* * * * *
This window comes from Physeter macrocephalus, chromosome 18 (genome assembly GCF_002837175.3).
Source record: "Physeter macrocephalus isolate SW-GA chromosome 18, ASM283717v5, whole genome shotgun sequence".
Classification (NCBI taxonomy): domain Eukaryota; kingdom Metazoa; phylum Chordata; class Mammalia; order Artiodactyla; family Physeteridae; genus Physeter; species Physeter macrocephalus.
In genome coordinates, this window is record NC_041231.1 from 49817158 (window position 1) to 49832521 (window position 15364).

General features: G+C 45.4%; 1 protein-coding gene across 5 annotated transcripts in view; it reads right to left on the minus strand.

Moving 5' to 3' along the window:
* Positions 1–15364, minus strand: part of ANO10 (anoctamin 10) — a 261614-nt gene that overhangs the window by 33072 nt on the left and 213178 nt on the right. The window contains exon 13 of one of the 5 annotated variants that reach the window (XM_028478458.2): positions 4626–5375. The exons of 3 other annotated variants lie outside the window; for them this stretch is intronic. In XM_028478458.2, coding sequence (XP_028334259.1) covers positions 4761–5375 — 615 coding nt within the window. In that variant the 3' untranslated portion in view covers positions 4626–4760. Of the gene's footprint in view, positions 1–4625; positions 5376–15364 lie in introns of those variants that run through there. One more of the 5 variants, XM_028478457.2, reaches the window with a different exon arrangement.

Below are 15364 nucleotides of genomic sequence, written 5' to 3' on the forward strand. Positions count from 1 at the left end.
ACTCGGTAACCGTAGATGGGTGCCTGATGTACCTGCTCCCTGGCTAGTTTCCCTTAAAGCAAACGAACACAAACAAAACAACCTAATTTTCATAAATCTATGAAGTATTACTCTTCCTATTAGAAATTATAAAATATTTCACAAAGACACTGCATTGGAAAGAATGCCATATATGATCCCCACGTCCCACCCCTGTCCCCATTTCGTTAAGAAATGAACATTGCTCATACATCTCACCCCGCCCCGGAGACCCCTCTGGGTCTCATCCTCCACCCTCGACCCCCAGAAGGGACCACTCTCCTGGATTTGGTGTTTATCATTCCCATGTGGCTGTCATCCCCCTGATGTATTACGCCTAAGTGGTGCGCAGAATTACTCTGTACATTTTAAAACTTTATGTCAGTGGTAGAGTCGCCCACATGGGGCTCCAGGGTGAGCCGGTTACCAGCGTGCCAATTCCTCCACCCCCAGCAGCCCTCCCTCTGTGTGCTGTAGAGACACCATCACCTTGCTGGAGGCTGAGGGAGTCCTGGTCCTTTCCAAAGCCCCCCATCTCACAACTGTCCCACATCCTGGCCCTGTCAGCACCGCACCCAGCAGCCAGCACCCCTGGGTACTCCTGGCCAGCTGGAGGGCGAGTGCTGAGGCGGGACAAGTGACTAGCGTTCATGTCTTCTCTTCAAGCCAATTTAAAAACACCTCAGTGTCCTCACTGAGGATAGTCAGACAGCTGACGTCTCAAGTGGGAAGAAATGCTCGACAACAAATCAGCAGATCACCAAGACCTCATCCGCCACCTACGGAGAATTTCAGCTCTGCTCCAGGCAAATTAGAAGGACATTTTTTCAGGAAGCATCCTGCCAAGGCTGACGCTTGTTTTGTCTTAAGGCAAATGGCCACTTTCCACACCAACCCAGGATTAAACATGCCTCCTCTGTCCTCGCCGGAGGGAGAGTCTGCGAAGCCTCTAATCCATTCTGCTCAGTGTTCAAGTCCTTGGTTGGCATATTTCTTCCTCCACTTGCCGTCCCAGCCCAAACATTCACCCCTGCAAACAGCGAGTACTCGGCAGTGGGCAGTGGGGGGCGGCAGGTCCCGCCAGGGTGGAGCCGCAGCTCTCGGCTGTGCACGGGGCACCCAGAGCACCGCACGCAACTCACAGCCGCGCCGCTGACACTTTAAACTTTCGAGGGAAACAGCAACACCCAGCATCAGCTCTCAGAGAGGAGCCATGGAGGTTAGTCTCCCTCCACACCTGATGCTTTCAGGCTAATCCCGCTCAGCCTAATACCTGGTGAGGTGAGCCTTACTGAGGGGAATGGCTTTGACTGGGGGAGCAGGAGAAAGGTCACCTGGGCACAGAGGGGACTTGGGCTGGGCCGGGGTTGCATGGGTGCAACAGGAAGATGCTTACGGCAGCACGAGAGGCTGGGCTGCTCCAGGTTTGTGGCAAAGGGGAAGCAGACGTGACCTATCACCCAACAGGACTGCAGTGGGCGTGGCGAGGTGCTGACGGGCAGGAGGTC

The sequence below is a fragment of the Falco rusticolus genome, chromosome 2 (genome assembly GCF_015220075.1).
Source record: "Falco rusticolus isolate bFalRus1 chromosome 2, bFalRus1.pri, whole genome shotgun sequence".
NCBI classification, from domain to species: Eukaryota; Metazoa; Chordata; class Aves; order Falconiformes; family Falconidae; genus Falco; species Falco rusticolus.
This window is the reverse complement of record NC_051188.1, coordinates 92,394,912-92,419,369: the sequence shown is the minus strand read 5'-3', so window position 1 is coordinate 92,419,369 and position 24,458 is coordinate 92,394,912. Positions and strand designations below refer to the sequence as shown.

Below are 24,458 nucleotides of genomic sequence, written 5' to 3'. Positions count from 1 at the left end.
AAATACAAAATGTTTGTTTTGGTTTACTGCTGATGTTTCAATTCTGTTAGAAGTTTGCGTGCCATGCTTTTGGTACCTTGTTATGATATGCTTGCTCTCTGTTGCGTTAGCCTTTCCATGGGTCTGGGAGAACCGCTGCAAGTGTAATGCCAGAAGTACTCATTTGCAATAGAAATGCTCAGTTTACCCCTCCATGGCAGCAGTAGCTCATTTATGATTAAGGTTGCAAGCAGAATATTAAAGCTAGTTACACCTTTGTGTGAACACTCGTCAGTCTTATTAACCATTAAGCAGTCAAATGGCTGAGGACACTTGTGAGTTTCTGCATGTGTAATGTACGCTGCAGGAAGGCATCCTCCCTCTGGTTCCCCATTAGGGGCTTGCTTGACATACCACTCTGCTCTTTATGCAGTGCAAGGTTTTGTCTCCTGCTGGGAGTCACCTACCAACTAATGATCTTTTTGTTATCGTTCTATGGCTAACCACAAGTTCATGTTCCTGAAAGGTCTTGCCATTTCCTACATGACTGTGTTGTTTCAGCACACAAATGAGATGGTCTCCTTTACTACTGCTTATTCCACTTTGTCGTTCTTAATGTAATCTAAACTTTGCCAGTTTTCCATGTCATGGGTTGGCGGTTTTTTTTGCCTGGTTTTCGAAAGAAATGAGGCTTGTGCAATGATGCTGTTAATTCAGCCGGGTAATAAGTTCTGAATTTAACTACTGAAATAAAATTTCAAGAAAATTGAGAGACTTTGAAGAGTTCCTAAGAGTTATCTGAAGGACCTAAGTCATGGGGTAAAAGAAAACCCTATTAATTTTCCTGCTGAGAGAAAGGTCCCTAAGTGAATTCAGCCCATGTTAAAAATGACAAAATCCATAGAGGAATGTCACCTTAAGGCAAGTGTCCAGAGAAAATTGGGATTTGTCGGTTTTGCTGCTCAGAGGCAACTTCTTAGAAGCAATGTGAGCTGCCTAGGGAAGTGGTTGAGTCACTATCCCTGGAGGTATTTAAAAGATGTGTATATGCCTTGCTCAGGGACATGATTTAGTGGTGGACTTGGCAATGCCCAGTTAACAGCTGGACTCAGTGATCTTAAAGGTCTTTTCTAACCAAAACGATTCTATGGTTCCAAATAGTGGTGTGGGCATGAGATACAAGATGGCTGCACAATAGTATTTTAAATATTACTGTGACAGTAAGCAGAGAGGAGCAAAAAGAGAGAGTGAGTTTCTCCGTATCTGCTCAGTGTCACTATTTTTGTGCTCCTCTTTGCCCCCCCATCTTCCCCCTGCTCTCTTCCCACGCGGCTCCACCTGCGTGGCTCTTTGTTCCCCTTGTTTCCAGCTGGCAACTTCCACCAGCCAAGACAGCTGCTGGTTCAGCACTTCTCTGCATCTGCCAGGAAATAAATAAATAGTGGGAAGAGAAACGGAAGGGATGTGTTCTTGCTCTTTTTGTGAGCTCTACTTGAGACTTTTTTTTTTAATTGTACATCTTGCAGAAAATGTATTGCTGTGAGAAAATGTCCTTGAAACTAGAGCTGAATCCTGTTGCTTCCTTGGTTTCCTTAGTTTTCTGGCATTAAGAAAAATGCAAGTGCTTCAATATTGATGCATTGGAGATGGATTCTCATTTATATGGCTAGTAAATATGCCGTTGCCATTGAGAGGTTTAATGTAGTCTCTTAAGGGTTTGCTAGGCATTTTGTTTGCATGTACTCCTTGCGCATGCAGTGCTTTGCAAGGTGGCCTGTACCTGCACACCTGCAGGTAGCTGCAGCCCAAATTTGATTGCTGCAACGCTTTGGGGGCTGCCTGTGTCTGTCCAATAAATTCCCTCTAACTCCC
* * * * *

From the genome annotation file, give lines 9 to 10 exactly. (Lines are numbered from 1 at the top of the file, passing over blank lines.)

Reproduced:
ACTCGGTAACCGTAGATGGGTGCCTGATGTACCTGCTCCCTGGCTAGTTTCCCTTAAAGCAAACGAACACAAACAAAACAACCTAATTTTCATAAATCTATGAAGTATTACTCTTCCTATTAGAAATTATAAAATATTTCACAAAGACACTGCATTGGAAAGAATGCCATATATGATCCCCACGTCCCACCCCTGTCCCCATTTCGTTAAGAAATGAACATTGCTCATACATCTCACCCCGCCCCGGAGACCCCTCTGGGTCTCATCCTCCACCCTCGACCCCCAGAAGGGACCACTCTCCTGGATTTGGTGTTTATCATTCCCATGTGGCTGTCATCCCCCTGATGTATTACGCCTAAGTGGTGCGCAGAATTACTCTGTACATTTTAAAACTTTATGTCAGTGGTAGAGTCGCCCACATGGGGCTCCAGGGTGAGCCGGTTACCAGCGTGCCAATTCCTCCACCCCCAGCAGCCCTCCCTCTGTGTGCTGTAGAGACACCATCACCTTGCTGGAGGCTGAGGGAGTCCTGGTCCTTTCCAAAGCCCCCCATCTCACAACTGTCCCACATCCTGGCCCTGTCAGCACCGCACCCAGCAGCCAGCACCCCTGGGTACTCCTGGCCAGCTGGAGGGCGAGTGCTGAGGCGGGACAAGTGACTAGCGTTCATGTCTTCTCTTCAAGCCAATTTAAAAACACCTCAGTGTCCTCACTGAGGATAGTCAGACAGCTGACGTCTCAAGTGGGAAGAAATGCTCGACAACAAATCAGCAGATCACCAAGACCTCATCCGCCACCTACGGAGAATTTCAGCTCTGCTCCAGGCAAATTAGAAGGACATTTTTTCAGGAAGCATCCTGCCAAGGCTGACGCTTGTTTTGTCTTAAGGCAAATGGCCACTTTCCACACCAACCCAGGATTAAACATGCCTCCTCTGTCCTCGCCGGAGGGAGAGTCTGCGAAGCCTCTAATCCATTCTGCTCAGTGTTCAAGTCCTTGGTTGGCATATTTCTTCCTCCACTTGCCGTCCCAGCCCAAACATTCACCCCTGCAAACAGCGAGTACTCGGCAGTGGGCAGTGGGGGGCGGCAGGTCCCGCCAGGGTGGAGCCGCAGCTCTCGGCTGTGCACGGGGCACCCAGAGCACCGCACGCAACTCACAGCCGCGCCGCTGACACTTTAAACTTTCGAGGGAAACAGCAACACCCAGCATCAGCTCTCAGAGAGGAGCCATGGAGGTTAGTCTCCCTCCACACCTGATGCTTTCAGGCTAATCCCGCTCAGCCTAATACCTGGTGAGGTGAGCCTTACTGAGGGGAATGGCTTTGACTGGGGGAGCAGGAGAAAGGTCACCTGGGCACAGAGGGGACTTGGGCTGGGCCGGGGTTGCATGGGTGCAACAGGAAGATGCTTACGGCAGCACGAGAGGCTGGGCTGCTCCAGGTTTGTGGCAAAGGGGAAGCAGACGTGACCTATCACCCAACAGGACTGCAGTGGGCGTGGCGAGGTGCTGACGGGCAGGAGGTC

The sequence below is a fragment of the Falco rusticolus genome, chromosome 2 (genome assembly GCF_015220075.1).